Manufacturing, construction get back to work
THREE RIVERS — Under Michigan Governor Gretchen Whitmer’s latest executive order, which extended the state’s stay-at-home order to May 28, allowed manufacturing workers, including those at Michigan’s big three auto companies, to resume work on Monday, May 11.
The measure came after Whitmer, on May 1, signed an executive order which allowed construction and real estate services to re-open safely. Those re-openings began May 7.
The re-openings of these businesses has affected manufacturers and construction companies big and small in Three Rivers in a multitude of different ways. Some were deemed essential and stayed open, while some smaller manufacturers had to shut down production, such as R&R Trailers in Three Rivers, which shut down for six weeks.
“I told our people here that while [Whitmer] was considering [the shutdown], that hopefully she would do it for two weeks, because I think at that time, if everybody would stay clean for 14 days and come back to work, everybody would be good. She did it for three weeks, so I couldn't argue with it, I said if the extra week makes her feel good, then yeah, we would do that. Then it became three more weeks after that,” Rick Daniels, co-owner of R&R, said. “Six weeks, it was tough for us as a small business in a small community.”
Daniels said he feels “relieved” to be back open for manufacturing, adding that “99 percent” of his employees have come back to work or are expected to come back to work. When they get back to work, he said they will have plenty to accomplish.
“At that point in time, we had four weeks of orders for customers that we had to push back six weeks,” Daniels said. “Out of all those orders, we only had one cancellation. We felt real good about that, and this week, we've been plugging along and selling trailers.”
Brussee/Brady, one of the bigger construction contractors in the area, had to close down on March 23 due to the order. Because of the shutdown, owner Tom Brady said six projects, including the new Three Rivers Public Library and the Armstrong Park Sports Complex, were delayed.
He said it felt good to get their work going again, but he said it would be hard to pick up right where they left off with some of their projects because of the shutdown.
“Say we have an excavator that’s supposed to go to Job A, and that excavator was working on an essential job needed by the state to take care of whatever items we needed to provide to fight the virus and keep the economy going. They have to complete that work, they just can’t pick up and leave that work now that we’re open,” Brady said. “We had their attention and their slot when we closed, but we had to shut down. They moved on and took care of business as needed where essential business called them. That’s happened in a few spots.”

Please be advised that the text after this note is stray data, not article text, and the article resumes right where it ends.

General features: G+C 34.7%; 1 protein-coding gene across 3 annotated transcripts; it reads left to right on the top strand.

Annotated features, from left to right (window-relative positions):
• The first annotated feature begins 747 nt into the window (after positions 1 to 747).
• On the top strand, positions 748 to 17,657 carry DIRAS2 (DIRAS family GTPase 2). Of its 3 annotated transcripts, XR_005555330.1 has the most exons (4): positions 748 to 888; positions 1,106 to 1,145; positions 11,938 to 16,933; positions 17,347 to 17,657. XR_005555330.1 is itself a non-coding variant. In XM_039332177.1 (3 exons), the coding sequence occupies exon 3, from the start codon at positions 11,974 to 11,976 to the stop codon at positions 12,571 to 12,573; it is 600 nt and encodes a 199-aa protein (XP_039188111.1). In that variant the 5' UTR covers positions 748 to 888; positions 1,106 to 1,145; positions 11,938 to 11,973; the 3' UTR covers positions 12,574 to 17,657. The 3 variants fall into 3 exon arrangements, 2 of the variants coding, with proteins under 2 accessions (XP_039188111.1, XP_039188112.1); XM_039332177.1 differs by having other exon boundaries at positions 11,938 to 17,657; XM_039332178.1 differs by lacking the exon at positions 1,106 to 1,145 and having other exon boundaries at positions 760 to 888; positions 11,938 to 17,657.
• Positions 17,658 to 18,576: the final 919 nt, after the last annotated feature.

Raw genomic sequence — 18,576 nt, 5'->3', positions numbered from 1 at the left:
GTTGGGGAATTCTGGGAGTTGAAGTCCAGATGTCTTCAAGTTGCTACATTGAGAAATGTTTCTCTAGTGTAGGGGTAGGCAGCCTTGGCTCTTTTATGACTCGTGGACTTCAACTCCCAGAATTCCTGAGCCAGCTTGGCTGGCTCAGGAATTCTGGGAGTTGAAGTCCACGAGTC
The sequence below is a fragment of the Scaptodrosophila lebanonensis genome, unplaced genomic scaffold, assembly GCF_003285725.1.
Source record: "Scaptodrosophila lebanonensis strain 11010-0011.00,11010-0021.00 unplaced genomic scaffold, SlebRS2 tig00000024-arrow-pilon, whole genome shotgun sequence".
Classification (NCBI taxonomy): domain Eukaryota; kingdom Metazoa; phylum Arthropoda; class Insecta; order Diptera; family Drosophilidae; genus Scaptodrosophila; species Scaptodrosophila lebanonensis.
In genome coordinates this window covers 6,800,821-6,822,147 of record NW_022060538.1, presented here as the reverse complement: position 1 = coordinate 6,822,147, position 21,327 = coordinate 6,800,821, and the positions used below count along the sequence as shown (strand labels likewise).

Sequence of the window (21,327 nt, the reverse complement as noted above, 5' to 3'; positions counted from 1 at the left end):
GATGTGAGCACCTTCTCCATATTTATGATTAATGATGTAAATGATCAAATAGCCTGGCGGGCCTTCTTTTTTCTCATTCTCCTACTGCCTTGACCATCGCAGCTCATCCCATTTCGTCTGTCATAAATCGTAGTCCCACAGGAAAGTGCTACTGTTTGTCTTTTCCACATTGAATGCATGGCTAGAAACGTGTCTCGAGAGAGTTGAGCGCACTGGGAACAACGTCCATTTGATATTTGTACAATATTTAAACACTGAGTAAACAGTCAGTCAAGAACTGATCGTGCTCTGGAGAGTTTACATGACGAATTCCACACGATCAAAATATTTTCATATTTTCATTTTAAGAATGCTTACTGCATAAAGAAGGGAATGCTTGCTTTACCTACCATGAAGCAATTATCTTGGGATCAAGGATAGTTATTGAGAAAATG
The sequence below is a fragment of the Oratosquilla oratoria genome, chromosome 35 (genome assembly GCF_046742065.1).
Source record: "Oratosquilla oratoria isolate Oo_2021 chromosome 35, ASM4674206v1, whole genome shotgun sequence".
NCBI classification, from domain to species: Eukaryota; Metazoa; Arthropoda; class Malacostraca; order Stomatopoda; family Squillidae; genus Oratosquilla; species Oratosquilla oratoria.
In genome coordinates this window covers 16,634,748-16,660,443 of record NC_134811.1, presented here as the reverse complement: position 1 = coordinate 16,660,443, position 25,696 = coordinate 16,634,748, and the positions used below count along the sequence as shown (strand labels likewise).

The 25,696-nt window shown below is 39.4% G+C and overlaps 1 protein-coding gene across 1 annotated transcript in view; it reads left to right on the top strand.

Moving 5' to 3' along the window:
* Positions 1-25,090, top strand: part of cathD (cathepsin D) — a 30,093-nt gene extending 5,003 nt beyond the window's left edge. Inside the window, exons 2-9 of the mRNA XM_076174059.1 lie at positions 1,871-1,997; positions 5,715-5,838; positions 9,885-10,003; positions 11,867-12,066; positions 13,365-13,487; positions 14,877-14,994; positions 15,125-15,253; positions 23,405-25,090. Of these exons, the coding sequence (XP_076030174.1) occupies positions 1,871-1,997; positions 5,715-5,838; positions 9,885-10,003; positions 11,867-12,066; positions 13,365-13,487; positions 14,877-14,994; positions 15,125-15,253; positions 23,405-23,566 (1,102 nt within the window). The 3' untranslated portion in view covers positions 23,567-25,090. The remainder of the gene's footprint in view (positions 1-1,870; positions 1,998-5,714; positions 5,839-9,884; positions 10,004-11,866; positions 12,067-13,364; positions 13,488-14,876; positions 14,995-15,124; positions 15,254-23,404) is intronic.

Brady said the shutdown led to them laying off some of their employees on March 23, but through a Paycheck Protection Program loan, which the business received “immediately,” he said his employees “never missed a paycheck.”
To help his employees stay safe, Daniels said he bought 2,000 face masks and provided hand sanitizer at every work station. In addition, Daniels said there are procedures in place for hand washing and social distancing, and all office workers were provided with a mask to wear.
“I understand it's a scare, and we're all scared, and we all want to do what's socially the right thing to do, so we've provided everything we can for the safety and protection of the employees,” Daniels said.
Brady said he purchased face masks, Clorox wipes and hand sanitizer before the shutdown occurred, and stationed them in all the trucks and offices.
“We are trying to implement the guidelines,” Brady said. “Right now, we’re providing face masks and hand sanitizer, and we’ve got one guy working on a program to properly provide safe conditions for employees. We’re doing what we can and the steps that we can as safely as we can.”
Both Daniels and Brady said the re-opening of both manufacturing and construction will help the local and state economy overall, to an extent.
“Every time we reopen something, it's going to help. The unfortunate thing is, with people that are going to buy our items, they need to get their jobs open,” Daniels said. “We don't count just on other people that manufacture to buy our products, but we count on people that have restaurants, have bars, and have various other businesses in the community.”
“I’d rather have been working the whole time, and I think the outside work could’ve continued with proper precautions, and even the inside work should’ve continued with proper precautions,” Brady said. “But it is a step in the right direction.”
Robert Tomlinson can be reached at 279-7488 ext. 23 or email@example.com.